Originally Posted on : The ASAP Blog
If you can dream it, you can do it: Walt Disney
My journey as youth champion took a new turn when I got this opportunity to attend Asia Pacific conference on gender equality and women’s empowerment held in Bangkok. I am grateful to my mentors from Asia Safe Abortion Partnership (ASAP) for nominating me to that conference. Prior to the conference I also attended Advocacy in Practice (Aip) training organized by International Women’s Health Coalition (IWHC) which is a multi-day intensive training for young advocates like us to hone our skills in those UN negotiation spaces. I am always indebted to my mentors from IWHC for providing that undue inspiration for advocacy in Sexual and Reproductive Health and Rights (SRHR).
I coordinated a project called “YOUNG WOMEN FOR CHANGE” which was funded by IWHC (International women health coalition) and organized by the Midwifery Society of Nepal (MIDSON). The main objective of this project was to facilitate the engagement of young women in Beijing20+ and further strengthen the country position in 59th Session of commission of status of women (CSW) especially on SRHR. As a part of this project we conducted a first young women caucus in Nepal, where around 60 young women working in the field of SRHR participated and provided their expertise opinion on the needs and issues surrounding SRHR of young women particularly of that of key affected young population. We developed a position paper where we highlighted the need of young women followed by a strategic meeting with the government and members of civil society who were to attend the CSW in March.
As any other first timer, I was pretty much excited about 59th Session of commission on the status of women (CSW) as it was a historic 20th year review of the milestone laid for women in the form of the Beijing conference in 1995. The excitement didn’t last very long as I was disappointed on the very first day of CSW as the declaration which was adopted wasn’t strong enough to guarantee the right of women in terms of her bodily autonomy. Things were gloomy for me as even after the 20 years of establishment of the platform of action the declaration failed to address the basic fundamental human right of women i.e the right to decide on her sexuality and make her reproductive decision by herself including termination of unwanted pregnancy guaranteed by access to legal and safe abortion services. The role of women human rights defenders and their contribution in advancing women’s right across the globe was also largely ignored not only in the political declaration but also in the working methodology. Amidst these rejections, I received a silver lining in the form of my country statement and its commitment in international arena to advance Sexual and reproductive health and rights of women and girls. Nepal’s further acknowledgement towards the burning issues of climate change and need of Beijing POFA to interlink with upcoming sustainable goals was also praiseworthy.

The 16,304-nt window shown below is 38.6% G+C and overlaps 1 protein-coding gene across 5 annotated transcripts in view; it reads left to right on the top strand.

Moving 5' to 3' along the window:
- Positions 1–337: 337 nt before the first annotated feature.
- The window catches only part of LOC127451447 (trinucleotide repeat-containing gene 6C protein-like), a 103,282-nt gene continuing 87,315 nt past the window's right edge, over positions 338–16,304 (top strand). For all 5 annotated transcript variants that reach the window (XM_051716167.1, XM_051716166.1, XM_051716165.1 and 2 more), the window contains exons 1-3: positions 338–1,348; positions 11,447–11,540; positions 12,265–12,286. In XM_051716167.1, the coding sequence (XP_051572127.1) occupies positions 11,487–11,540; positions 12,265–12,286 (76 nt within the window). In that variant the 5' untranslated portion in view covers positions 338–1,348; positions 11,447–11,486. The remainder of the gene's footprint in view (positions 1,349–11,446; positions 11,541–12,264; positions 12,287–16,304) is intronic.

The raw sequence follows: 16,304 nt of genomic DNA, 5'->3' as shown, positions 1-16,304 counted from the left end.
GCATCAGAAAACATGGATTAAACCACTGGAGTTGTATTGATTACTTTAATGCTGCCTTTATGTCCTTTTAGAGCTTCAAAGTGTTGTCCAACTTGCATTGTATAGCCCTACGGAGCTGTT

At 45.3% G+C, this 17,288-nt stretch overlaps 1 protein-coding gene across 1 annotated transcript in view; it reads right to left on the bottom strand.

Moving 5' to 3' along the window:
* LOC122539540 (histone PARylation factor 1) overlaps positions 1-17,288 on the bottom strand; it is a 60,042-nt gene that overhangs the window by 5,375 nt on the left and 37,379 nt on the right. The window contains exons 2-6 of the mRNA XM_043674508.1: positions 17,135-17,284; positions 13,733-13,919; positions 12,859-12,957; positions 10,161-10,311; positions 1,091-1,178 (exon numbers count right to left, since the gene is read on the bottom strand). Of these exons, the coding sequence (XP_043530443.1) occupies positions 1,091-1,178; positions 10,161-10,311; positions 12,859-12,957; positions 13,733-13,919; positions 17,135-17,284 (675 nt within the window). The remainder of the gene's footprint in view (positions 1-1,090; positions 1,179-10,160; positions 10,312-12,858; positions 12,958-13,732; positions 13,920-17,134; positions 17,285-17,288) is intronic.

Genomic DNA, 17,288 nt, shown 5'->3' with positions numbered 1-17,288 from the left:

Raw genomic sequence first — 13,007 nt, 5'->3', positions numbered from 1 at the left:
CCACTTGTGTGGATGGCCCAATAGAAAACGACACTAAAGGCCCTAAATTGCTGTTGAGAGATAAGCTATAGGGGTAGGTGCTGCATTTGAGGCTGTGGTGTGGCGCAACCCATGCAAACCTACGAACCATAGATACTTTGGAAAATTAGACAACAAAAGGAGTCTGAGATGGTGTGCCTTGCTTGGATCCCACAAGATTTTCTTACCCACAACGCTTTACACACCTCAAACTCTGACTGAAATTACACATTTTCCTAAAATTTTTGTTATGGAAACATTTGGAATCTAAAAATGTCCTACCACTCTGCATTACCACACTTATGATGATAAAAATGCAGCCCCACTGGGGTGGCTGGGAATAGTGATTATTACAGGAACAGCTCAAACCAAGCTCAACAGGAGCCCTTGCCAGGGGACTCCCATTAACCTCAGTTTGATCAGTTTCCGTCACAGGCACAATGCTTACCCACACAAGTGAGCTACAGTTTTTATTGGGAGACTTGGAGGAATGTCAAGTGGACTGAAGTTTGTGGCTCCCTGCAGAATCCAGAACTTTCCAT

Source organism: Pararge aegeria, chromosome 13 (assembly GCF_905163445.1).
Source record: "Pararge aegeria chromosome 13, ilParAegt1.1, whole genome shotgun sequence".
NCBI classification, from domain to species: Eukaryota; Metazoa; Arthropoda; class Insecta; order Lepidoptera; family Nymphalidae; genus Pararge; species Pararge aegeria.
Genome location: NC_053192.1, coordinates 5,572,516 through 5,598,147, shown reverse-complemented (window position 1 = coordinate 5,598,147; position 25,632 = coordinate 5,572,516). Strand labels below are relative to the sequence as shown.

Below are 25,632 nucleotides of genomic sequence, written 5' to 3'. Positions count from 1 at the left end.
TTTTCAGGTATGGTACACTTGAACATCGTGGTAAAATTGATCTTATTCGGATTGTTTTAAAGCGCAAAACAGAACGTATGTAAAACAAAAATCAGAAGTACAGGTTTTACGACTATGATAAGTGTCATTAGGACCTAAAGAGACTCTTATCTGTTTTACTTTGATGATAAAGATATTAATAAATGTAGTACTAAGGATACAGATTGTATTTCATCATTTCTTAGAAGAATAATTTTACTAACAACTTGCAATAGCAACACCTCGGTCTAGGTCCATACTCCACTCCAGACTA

As first timer, things were very chaotic for me in the beginning. UN jargon and the different negotiations, its processes, its expected outcomes and how to acclimate myself by actively engaging in these spaces were my preconceived notions. Meanwhile, guidance of mentors from IWHC and their valuable words and also Advocacy in Practice training 2.0 prior to the conference made the entire navigation smooth.
One of the most memorable moment from CSW was the march for Equality on 8th march on the auspicious occasion of International Women Day. Thousands of men and women from all around the world marched in the street of Newyork demanding equality. Hundreds of side events from organizations all over the world working for women in line with twelve critical areas for the Beijing platform of action were difficult to trace in the beginning. As Prochoice, I tried to attend those addressing the SRHR of women, especially of that of young women and found less of these spaces belonging to me. I also encountered many women against women in those spaces. For me it was so ironical, when these women were identifying themselves as one working for the right and welfare of women, but yet so against the very fundamental right of women and girls, the right to decide over one’s body. It was honestly very hypocritical for me. Amidst all these, working with young women from all around the world in formulating the youth SRHR statement and young feminist statement was really inspiring,
Yes, even after the 20 years of Beijing declaration, it is very disappointing to say that no single country in the world has achieved the gender parity. I was astounded to find a practice of swapping of one right of women and girls over another in these negotiation spaces. Over the years, sexual and reproductive health and right has been the most debatable topic and given very less emphasis during the negotiation. I often wonder as how is the welfare of women guaranteed when they have no decision over their own body? With this ignorance of the majority of the states to fully ensure the right of its citizen by reducing the gender biased discriminatory laws gender equality and women empowerment will always remain an illusion. But as youth champion, a hope was instilled in me and I still have that flickering ray of hope for which I will pledge to strive now and in the future in my individual capacity, not only for the women of my country, but for women worldwide to speak for their rights, the basic of all; right to ones bodily autonomy. I have a dream, a dream to be part of that CSW in a future where SRHR of Women is acknowledged with full consensus by all the member states.
By SMRITI THAPA